The National League for Democracy’s decisive victory in Myanmar’s 2015 elections inspired hopes of a full transition from military rule and an opening of civil space. Neither has materialized, and the groups working to advance social, political, and economic change in Myanmar continue to face significant challenges. Focusing on three cases of organized nonviolent action in Kachin, Mandalay, and Yangon, this report explores the divide that has opened between civil society and the NLD government and the rifts emerging within civil society itself.

Demonstrators protest a toughening Myanmar public assembly law in Yangon on March 5, 2018. (Thein Zaw/AP)
Demonstrators protest a toughening Myanmar public assembly law in Yangon on March 5, 2018. (Thein Zaw/AP)

Summary

  • As the forces binding the political opposition and civil society can fray after nonviolent transitions from authoritarianism, the relationship of Myanmar’s civil society—including social movement actors—with the governing National League for Democracy (NLD) has become contentious, with reduced levels of trust, in the midst of shrinking civic space and other mobilization challenges for strategic nonviolent action.
  • Despite state and nonstate repression, Myanmar’s nonviolent movements and campaigns continue to mobilize, often with youth in the vanguard. They are pressing for an end to armed conflict, championing freedom of expression, and challenging the military’s influence.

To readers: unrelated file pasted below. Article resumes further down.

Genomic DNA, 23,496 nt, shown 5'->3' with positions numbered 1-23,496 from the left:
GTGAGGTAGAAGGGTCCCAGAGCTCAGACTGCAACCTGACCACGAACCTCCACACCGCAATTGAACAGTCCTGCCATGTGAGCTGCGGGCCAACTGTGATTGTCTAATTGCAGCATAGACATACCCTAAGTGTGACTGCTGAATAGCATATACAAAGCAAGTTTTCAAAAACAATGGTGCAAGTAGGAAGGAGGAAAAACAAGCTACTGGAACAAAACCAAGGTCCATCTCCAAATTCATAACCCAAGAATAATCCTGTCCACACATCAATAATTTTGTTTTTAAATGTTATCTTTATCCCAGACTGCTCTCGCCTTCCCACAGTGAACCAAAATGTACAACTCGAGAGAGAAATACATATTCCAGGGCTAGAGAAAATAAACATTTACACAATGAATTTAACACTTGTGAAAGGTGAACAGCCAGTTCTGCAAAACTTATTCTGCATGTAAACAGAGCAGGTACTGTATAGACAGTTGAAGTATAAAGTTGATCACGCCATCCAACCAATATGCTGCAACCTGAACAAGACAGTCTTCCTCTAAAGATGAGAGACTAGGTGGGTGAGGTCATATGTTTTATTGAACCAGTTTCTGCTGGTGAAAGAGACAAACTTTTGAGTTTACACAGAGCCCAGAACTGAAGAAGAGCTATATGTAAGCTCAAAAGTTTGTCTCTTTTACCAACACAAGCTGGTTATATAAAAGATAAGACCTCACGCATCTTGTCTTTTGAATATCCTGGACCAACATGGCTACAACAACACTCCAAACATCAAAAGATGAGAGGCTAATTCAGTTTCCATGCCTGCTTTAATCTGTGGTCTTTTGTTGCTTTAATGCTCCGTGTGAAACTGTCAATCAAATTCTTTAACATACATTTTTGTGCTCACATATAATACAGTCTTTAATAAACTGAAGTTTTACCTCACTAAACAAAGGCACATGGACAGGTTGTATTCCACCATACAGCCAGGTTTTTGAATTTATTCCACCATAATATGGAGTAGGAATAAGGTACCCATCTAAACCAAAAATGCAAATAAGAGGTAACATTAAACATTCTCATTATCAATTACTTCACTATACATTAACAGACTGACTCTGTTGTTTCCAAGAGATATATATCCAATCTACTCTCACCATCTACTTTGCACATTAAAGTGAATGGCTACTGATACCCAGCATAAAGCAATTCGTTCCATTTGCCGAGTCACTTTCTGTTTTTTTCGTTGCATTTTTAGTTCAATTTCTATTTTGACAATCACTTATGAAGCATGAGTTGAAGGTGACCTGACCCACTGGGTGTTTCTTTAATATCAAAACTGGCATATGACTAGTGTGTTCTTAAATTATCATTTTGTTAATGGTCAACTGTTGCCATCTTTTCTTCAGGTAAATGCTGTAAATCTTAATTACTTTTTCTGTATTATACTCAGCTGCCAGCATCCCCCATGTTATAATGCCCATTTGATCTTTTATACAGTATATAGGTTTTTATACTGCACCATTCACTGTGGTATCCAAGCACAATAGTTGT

• International support to social movement organizations appears to be minimal and usually consists of subgrants handled through international and national intermediaries. This approach has hampered donor engagement with local actors and unintentionally contributed to intra–civil society divides.
  • Donors should localize priorities and support sustained solidarity in the face of shrinking civic space, and enable nonvio¬lent action capacities and youth leadership development through flexible financial and nonfinancial assistance.

About the Report

This report explores the challenges facing civil society actors in Myanmar as they push for good governance, democracy, and peace. Based on in-country interviews and focus group discussions in 2019 with social movement and civic actors, national and subnational civil society organizations, and international actors, the report was supported by USIP’s Program on Nonviolent Action and the U.S. Department of State’s Bureau of Democracy, Human Rights, and Labor.

About the Authors

La Ring is a democracy and human rights researcher and educator and a former Asian Peacebuilders Scholar at the U.N.-mandated University for Peace. Khin Sandar Nyunt is a human rights activist, researcher, and former Civil Society Leadership Award scholar at Maastricht University. Nist Pianchupat is an international development researcher and former Asian Peacebuilders Scholar at the U.N.-mandated University for Peace. Shaazka Beyerle is a senior fellow at George Mason University’s Terrorism, Transnational Crime and Corruption Center.

Related Publications